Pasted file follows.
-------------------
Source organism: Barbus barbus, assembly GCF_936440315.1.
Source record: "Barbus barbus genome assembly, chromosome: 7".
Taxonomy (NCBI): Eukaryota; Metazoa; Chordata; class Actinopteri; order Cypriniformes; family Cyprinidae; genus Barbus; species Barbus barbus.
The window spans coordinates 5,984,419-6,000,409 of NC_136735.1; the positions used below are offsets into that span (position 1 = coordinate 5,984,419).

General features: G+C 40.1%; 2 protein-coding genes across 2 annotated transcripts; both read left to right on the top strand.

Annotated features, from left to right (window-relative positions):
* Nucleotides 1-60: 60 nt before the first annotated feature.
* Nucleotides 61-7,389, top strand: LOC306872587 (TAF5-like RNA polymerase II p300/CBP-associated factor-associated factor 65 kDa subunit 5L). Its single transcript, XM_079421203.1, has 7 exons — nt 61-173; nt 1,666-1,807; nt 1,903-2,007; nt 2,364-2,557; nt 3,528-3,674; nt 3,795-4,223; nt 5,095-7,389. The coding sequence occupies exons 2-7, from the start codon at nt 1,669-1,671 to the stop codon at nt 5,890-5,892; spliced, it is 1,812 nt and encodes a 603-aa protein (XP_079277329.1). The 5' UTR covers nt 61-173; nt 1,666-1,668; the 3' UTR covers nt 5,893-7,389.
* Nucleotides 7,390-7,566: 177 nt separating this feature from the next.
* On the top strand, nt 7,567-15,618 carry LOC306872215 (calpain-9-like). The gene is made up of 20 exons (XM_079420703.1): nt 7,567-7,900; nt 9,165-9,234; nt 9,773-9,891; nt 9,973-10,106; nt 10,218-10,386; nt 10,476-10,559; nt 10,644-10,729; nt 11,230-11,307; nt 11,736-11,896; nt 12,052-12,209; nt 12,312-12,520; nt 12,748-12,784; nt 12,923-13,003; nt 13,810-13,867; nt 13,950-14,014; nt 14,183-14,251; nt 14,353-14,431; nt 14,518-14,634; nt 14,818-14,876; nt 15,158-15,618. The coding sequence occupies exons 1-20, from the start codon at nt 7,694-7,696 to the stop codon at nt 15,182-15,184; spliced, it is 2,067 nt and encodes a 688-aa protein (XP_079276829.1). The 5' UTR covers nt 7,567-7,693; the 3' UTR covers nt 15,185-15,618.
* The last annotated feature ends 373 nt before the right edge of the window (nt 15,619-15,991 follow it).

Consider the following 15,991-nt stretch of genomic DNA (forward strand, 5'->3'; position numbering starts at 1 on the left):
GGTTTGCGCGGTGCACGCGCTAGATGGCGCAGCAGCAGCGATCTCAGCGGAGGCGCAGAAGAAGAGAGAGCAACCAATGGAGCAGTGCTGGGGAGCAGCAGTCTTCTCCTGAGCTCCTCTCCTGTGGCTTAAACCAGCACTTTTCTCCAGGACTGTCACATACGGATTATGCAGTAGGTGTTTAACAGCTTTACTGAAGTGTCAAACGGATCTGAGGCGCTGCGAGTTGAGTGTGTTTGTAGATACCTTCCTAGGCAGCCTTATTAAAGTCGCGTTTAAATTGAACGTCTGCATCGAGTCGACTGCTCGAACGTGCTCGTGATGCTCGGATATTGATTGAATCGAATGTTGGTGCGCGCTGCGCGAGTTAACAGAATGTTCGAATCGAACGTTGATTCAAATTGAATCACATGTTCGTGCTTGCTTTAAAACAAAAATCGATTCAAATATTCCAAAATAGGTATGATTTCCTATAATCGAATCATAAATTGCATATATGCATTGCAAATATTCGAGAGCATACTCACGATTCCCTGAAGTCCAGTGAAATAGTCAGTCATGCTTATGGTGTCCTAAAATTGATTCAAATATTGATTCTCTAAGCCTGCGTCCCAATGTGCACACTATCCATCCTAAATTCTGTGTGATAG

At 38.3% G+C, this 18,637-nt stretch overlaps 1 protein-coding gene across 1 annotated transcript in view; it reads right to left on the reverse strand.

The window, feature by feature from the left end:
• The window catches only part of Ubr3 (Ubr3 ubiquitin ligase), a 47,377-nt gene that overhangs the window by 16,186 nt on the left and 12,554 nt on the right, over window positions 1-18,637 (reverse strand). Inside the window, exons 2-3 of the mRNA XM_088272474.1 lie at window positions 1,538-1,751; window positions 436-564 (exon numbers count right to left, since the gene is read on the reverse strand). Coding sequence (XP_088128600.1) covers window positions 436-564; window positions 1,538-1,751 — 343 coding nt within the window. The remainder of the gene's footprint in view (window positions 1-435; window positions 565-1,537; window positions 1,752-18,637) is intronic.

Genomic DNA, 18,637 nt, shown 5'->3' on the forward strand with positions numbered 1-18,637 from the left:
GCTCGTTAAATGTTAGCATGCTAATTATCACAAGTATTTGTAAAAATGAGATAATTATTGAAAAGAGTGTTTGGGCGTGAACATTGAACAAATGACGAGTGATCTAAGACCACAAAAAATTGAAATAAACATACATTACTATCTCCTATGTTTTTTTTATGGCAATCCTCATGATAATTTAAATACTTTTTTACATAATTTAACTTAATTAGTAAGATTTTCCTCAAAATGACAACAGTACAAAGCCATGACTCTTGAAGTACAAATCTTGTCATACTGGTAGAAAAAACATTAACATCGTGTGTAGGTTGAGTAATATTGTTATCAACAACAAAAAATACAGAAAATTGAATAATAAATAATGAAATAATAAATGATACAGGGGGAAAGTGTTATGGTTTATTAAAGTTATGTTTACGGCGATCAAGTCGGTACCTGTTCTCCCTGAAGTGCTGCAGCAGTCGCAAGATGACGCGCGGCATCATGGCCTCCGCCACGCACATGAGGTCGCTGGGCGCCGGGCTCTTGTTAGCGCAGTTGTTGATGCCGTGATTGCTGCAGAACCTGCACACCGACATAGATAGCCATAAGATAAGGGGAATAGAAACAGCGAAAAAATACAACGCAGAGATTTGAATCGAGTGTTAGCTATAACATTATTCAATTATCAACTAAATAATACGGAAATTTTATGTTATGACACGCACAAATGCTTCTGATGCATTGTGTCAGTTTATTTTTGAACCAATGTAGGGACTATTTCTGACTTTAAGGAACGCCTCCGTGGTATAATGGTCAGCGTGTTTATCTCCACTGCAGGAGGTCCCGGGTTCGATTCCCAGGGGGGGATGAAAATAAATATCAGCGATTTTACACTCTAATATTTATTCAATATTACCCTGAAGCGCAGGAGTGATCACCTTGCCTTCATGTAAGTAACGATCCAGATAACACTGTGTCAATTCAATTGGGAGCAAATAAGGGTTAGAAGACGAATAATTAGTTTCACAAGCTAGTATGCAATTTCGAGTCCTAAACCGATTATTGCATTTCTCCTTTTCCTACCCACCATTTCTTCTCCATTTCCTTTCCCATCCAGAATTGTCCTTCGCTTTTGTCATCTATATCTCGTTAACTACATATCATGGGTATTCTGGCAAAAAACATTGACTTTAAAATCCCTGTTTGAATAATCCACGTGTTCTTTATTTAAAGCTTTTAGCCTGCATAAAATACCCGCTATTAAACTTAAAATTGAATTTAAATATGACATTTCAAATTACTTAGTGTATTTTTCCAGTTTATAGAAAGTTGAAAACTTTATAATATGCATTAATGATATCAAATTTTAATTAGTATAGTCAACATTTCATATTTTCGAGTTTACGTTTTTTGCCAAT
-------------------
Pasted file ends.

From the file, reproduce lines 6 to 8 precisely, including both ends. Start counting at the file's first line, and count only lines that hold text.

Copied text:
Annotated features, from left to right (window-relative positions):
* Nucleotides 1-60: 60 nt before the first annotated feature.
* Nucleotides 61-7,389, top strand: LOC306872587 (TAF5-like RNA polymerase II p300/CBP-associated factor-associated factor 65 kDa subunit 5L). Its single transcript, XM_079421203.1, has 7 exons — nt 61-173; nt 1,666-1,807; nt 1,903-2,007; nt 2,364-2,557; nt 3,528-3,674; nt 3,795-4,223; nt 5,095-7,389. The coding sequence occupies exons 2-7, from the start codon at nt 1,669-1,671 to the stop codon at nt 5,890-5,892; spliced, it is 1,812 nt and encodes a 603-aa protein (XP_079277329.1). The 5' UTR covers nt 61-173; nt 1,666-1,668; the 3' UTR covers nt 5,893-7,389.